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  • Callum Gray

British PPPUNK: Why it is important today


Punk and Britain has always had an on-off-relationship. With hip-hop dominating the political-music scene, many could think that lauding punk as the best method of dismantling the ideological opposition to be foolish. However, despite it not being the most on-trend form of rebellion, the message and the spirit are still extremely important for our national musical identity. The core effects (British) punk had, which show its importance today, is four-fold. Firstly, it influenced how bands perform. Most artists who play guitar-music idolise the way in which punk-rock did it, intimate, a bit rabid with a touch of aggression. Secondly, the affect it had on the musical sound and content. Thirdly, the diversity of emotion it can convey. This element is made especially potent with the combination of accessibility. Fourthly, the voice it gives to the youth, the under-privileged and those without power. These four factors run extremely deep in the blood of British music.

While rock ‘n’ roll and mods upped the ante in terms of live performance, punk really kicked it into overdrive. Whether it be Mark E. Smith performing from the dressing room, or Lydon hurling a ball of spit at a member of the crowd, or even Joy Division accidentally causing a riot. The element punk brought into the fray was one of pure energy. Most artists aspire to this level of performance, the aggression, passion and energy can be seen at almost every gig involving a guitar. Anything from Arctic Monkeys, Queens of the Stone Age to The Libertines all have hallmarks of punk rock performance.

The crooners of the mid-century caused reverberations that can still be heard today, but the impact of punk was seismic. A sort of influencing ping-pong across the Atlantic most certainly played a role (The Velvet Underground, Dead Kennedys, Patti Smith), but British punk was the battering ram. With members of The Smiths, Joy Division and The Fall reportedly in attendance at the Sex Pistols Lesser Free Trade Hall gig in 1976 the affect is noticeably quite profound. The Smiths is one of the leading favourites by current indie-bands, Joy Division’s mix of synth and growling bass being particularly on trend and The Fall’s tenderness and aggression playing a part in many left-field acts. Fat White Family, Cabbage, Shame, IDLES, Goat Girl, up-and-comers Drahla, Savages, Sleaford Mods all hold the creations of the above bands in a high regard, whether overtly or more subtly.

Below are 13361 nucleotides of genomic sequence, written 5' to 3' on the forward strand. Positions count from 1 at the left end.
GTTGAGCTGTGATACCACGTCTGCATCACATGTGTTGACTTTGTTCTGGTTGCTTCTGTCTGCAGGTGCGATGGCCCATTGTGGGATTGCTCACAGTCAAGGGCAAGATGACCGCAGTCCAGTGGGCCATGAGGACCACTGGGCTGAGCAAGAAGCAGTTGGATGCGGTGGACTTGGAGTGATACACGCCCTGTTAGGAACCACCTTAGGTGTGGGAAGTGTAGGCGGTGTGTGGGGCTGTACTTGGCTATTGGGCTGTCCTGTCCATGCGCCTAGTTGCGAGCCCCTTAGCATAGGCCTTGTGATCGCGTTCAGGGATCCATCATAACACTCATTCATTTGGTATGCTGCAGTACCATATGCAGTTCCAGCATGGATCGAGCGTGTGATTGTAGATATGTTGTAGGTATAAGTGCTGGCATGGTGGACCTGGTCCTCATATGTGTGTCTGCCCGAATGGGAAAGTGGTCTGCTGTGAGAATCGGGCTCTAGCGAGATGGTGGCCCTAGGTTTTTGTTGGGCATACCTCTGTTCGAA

Thirdly, it is the pure feeling and accessibility. The concept of it, is about feeling, emotion and candidness. A lot of musical genres touch on feeling, chart pop tends to hit emotional hot-topics lyrically but overall it is about what sounds nice. Punk tries to flick the switch on that thinking, it is unfiltered feeling. It can be angry, humorous and sad simultaneously. Punk’s DIY approach means it is an incredibly easy way for people to get into music, all you need is an instrument, a couple of hours of practice and you can be the next Ramones. Combining the spirit of Punk and its accessibility, it inspires new generations to pick up an instrument (or microphone) and do what the artist does.

It is the voice of society, the youth, the disadvantaged, the discriminated. All of the usual suspects have injected a powerlessness into the current generation of young people, this powerlessness is exactly what punk set-out to break-down. 'London Calling' by The Clash is an excellent example. The Clash looked at the panicked headlines, the insecurity of the nation and produced something everyone could relate to: militaristic-marching guitars to lyrics like ‘The ice age is coming, the sun is zooming in. Meltdown expected, the wheat is growin' thin. Engines stop running’. Despite being written nearly forty years ago, the poignancy of the lyricism is relatable. Climate change, nuclear war and warnings of food shortages and government stockpiling, 1979 or 2018?

#TheClash #JoyDivision #TheFall